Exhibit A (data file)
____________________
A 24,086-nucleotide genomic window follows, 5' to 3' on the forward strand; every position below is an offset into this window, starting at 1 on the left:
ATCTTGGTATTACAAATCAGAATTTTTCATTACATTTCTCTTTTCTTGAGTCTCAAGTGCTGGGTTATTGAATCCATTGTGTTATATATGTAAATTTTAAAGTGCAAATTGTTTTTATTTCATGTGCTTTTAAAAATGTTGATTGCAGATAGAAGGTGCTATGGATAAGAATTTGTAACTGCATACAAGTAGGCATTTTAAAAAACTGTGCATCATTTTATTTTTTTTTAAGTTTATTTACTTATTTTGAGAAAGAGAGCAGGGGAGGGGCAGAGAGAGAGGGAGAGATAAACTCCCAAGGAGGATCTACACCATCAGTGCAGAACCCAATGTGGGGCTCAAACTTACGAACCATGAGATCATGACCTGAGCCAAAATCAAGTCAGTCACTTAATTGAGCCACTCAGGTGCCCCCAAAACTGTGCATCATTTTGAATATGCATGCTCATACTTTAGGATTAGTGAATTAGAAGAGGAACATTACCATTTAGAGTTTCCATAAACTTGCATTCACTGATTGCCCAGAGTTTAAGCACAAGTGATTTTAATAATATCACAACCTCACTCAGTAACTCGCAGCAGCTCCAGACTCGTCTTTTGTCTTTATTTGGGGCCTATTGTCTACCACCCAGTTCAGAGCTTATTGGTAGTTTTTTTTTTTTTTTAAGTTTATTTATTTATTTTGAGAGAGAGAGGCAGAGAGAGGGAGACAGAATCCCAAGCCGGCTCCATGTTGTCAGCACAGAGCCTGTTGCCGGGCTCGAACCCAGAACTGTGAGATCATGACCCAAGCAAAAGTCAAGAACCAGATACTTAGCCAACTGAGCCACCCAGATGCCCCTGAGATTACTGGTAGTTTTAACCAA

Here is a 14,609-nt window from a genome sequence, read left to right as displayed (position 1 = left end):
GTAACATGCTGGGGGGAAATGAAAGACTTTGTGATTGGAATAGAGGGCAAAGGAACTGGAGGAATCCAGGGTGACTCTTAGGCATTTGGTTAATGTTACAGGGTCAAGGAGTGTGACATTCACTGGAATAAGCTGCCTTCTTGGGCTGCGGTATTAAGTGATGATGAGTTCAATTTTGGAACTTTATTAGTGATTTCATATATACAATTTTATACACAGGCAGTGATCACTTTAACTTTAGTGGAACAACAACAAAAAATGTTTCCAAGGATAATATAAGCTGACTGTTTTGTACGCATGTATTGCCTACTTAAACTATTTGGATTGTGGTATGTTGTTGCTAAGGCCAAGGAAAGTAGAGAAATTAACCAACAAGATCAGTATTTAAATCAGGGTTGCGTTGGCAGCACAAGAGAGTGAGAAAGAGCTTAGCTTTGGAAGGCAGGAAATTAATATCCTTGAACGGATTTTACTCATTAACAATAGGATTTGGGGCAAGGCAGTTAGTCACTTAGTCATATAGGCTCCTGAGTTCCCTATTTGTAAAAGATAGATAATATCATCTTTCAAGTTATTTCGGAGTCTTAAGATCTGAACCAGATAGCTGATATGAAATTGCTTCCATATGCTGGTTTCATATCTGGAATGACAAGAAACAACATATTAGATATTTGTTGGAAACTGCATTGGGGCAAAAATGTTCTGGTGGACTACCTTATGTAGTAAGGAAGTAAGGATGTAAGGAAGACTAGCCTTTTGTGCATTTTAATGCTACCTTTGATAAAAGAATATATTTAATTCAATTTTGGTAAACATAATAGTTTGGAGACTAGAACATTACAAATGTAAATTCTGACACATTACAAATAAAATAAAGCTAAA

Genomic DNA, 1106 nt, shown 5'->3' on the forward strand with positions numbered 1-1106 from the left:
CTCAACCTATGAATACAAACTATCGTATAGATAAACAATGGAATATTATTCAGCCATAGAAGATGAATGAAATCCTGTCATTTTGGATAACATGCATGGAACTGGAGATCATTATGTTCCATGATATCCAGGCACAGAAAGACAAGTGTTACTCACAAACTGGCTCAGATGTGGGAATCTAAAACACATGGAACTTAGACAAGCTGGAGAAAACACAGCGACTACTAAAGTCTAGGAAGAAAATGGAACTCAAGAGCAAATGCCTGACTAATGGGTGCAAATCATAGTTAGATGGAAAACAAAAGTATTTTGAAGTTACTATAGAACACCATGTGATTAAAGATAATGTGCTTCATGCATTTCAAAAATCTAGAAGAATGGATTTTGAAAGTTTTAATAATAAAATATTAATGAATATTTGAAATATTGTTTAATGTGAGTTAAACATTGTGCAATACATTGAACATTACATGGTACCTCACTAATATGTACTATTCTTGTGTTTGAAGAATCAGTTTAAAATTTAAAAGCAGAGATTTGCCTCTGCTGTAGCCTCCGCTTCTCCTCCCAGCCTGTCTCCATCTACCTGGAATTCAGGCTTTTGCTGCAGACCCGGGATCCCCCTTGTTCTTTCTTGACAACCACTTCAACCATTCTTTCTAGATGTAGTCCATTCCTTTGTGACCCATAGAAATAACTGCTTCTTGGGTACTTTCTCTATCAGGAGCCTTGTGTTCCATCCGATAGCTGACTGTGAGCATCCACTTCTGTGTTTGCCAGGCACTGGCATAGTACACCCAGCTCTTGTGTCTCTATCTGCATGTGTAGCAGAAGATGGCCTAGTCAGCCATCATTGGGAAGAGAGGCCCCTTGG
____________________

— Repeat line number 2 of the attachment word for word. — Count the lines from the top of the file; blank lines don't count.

ATCTTGGTATTACAAATCAGAATTTTTCATTACATTTCTCTTTTCTTGAGTCTCAAGTGCTGGGTTATTGAATCCATTGTGTTATATATGTAAATTTTAAAGTGCAAATTGTTTTTATTTCATGTGCTTTTAAAAATGTTGATTGCAGATAGAAGGTGCTATGGATAAGAATTTGTAACTGCATACAAGTAGGCATTTTAAAAAACTGTGCATCATTTTATTTTTTTTTAAGTTTATTTACTTATTTTGAGAAAGAGAGCAGGGGAGGGGCAGAGAGAGAGGGAGAGATAAACTCCCAAGGAGGATCTACACCATCAGTGCAGAACCCAATGTGGGGCTCAAACTTACGAACCATGAGATCATGACCTGAGCCAAAATCAAGTCAGTCACTTAATTGAGCCACTCAGGTGCCCCCAAAACTGTGCATCATTTTGAATATGCATGCTCATACTTTAGGATTAGTGAATTAGAAGAGGAACATTACCATTTAGAGTTTCCATAAACTTGCATTCACTGATTGCCCAGAGTTTAAGCACAAGTGATTTTAATAATATCACAACCTCACTCAGTAACTCGCAGCAGCTCCAGACTCGTCTTTTGTCTTTATTTGGGGCCTATTGTCTACCACCCAGTTCAGAGCTTATTGGTAGTTTTTTTTTTTTTTTAAGTTTATTTATTTATTTTGAGAGAGAGAGGCAGAGAGAGGGAGACAGAATCCCAAGCCGGCTCCATGTTGTCAGCACAGAGCCTGTTGCCGGGCTCGAACCCAGAACTGTGAGATCATGACCCAAGCAAAAGTCAAGAACCAGATACTTAGCCAACTGAGCCACCCAGATGCCCCTGAGATTACTGGTAGTTTTAACCAA